Then-Penn State head coach Bill O'Brien's decision in 2012 to add names to the back of the Nittany Lions' football jerseys seemed to signal a new era for the program and was seen by many as a clear mark that things will never be the same again. Given the timing of the decision, just months after Joe Paterno had been removed as head coach amid controversy and not too long after the passing of the iconic head coach, O'Brien's new way of running the program had already been a target of criticism by longtime Penn State fans still coming to grips with how things seemingly blew up right in front of them.
O'Brien simply wanted to add names to the uniforms to honor the players, especially since they were already paying a heavy price for others' mistakes. Free transfers to other FBS programs were part of the hefty NCAA sanctions dropped on Penn State's football program upon review of the university's handling and responses to the infamous and disturbing Jerry Sandusky scandal. Adding names to the jerseys was a small change that let everyone watching a Penn State game know the names of those who stayed loyal in the face of adversity. It was a nice touch in 2012 and things stayed that way under James Franklin in his first year on the job.
Aside from one homecoming game, Penn State players kept their names on their jerseys from the season opener through the Pinstripe Bowl victory over Boston College. Now, Franklin is taking the names off the jerseys. The timing was just right for a return to one of the most identifiable traditions associated with the program.
"The 2012 team, permanently recognized in Beaver Stadium, will hold an enduring place in our program’s history," Franklin explained. "Their commitment will never be forgotten. "However, it’s time we bring back the tradition that represented Penn State for 125 years. We are a strong family, playing for one goal, one university and there is only one name that truly matters, Penn State."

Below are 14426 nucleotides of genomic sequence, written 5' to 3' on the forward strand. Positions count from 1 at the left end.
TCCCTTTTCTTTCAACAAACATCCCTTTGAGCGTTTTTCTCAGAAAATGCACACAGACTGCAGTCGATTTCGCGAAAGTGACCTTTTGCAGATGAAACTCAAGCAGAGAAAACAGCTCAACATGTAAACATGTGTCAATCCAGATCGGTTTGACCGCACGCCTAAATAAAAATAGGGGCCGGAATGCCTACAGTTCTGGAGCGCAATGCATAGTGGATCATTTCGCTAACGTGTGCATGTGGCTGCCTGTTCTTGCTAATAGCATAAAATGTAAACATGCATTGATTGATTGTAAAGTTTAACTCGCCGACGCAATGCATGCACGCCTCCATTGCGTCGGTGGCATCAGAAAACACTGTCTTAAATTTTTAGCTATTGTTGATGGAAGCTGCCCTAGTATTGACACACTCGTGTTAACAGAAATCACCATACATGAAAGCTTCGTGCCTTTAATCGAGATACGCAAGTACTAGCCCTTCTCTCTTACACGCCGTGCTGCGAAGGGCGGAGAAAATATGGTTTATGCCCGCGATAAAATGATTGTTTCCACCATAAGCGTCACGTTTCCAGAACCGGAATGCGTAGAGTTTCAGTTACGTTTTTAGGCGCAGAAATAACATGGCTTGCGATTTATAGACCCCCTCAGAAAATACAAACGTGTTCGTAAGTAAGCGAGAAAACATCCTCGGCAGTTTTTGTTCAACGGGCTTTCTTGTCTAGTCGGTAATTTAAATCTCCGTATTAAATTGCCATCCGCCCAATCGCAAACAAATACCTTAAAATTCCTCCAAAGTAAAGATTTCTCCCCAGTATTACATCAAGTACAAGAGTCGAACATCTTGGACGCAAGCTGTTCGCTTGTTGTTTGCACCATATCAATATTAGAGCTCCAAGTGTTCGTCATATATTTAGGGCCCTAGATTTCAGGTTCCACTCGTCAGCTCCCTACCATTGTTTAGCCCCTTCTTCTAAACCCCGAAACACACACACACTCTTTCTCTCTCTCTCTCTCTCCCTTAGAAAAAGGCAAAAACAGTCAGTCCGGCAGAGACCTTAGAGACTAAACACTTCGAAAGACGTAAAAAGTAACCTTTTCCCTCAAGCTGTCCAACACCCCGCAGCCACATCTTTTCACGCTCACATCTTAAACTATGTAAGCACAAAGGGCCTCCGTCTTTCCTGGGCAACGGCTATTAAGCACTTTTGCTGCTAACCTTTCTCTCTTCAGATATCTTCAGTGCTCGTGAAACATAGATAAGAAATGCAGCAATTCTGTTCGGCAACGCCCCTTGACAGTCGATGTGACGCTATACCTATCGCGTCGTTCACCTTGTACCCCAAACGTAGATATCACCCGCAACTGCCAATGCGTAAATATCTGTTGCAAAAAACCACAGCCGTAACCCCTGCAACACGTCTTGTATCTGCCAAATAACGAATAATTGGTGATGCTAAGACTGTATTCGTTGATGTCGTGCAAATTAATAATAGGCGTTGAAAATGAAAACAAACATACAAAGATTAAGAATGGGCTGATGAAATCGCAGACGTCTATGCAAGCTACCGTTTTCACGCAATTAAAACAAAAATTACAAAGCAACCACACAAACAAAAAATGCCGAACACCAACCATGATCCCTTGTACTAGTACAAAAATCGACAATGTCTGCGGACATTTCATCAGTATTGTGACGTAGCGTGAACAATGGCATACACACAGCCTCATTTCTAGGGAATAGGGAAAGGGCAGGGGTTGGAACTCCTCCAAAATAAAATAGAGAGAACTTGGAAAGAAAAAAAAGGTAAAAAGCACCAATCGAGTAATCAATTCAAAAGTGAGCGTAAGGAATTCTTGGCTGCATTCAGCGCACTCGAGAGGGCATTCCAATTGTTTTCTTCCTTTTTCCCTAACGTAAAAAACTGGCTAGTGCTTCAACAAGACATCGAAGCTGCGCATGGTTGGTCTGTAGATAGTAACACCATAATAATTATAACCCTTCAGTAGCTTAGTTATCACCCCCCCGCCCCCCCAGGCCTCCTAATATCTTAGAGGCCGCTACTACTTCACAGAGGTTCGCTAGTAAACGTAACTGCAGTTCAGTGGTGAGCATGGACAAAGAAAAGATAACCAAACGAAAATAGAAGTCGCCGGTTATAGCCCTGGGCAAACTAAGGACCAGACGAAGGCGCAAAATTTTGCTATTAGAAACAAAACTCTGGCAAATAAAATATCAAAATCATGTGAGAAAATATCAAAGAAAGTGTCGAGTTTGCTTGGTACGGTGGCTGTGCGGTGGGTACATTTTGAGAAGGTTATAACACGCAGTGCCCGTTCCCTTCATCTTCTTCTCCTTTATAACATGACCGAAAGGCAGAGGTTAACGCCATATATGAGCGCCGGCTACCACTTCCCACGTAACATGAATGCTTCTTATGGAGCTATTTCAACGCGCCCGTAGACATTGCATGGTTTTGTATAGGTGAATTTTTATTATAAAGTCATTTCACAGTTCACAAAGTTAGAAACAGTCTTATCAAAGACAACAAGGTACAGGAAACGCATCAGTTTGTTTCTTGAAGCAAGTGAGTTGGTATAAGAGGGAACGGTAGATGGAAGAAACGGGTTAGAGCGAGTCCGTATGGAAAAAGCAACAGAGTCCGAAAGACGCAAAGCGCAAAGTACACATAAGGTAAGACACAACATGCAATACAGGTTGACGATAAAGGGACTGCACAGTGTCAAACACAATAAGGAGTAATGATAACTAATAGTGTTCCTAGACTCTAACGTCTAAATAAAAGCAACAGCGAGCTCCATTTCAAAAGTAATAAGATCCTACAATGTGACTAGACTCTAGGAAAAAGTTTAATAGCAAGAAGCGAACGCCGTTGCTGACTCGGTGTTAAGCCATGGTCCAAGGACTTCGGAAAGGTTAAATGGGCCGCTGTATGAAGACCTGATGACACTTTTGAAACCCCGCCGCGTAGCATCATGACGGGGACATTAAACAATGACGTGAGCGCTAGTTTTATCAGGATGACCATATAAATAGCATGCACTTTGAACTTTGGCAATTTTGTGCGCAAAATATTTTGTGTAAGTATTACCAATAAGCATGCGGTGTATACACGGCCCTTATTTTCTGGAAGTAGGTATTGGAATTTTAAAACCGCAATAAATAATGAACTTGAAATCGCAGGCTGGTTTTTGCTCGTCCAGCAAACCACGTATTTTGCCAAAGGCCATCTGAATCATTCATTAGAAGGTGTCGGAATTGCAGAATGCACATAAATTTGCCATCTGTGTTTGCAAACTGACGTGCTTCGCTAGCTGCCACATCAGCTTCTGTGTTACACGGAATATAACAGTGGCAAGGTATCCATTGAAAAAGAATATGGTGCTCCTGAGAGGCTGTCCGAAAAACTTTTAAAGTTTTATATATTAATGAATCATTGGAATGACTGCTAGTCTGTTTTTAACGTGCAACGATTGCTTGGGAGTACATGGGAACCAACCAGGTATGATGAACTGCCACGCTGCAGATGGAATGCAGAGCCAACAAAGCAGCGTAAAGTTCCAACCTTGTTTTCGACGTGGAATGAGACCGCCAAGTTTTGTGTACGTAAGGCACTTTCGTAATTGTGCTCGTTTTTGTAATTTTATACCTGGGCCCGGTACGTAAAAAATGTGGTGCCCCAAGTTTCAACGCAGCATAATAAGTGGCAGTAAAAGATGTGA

Penn State has rarely modified its uniform over the course of the program's history. Changes are often subtle and negligible.The removal of the white collar and sleeve striping happened back in 2011, and at the time that was seen as a big change. When Penn State signed on with Nike in the early 1990s it was a big deal just to see the patented and iconic Nike swoosh added to the jerseys. When the names went on in 2012 it was a completely different issue, and one that carried special meaning to those within the program.
But time has passed by. The NCAA lifted the sanctions on the program after cutting the postseason ban in half just in time to allow Penn State an opportunity to play in a bowl game last season. As far as the program is concerned, it is time to get back to its roots. Penn State is rooted in simplicity, which will be the motto for this upcoming season in Happy Valley.
Black shoes. Basic blues. No names. All game.
— Written by Kevin McGuire, who is part of the Athlon Contributor Network and a member of the Football Writers Association of America and National Football Foundation. McGuire also writes for CollegeFootballTalk.com and hosts the No 2-Minute Warning Podcast. Follow him on Twitter @KevinOnCFB.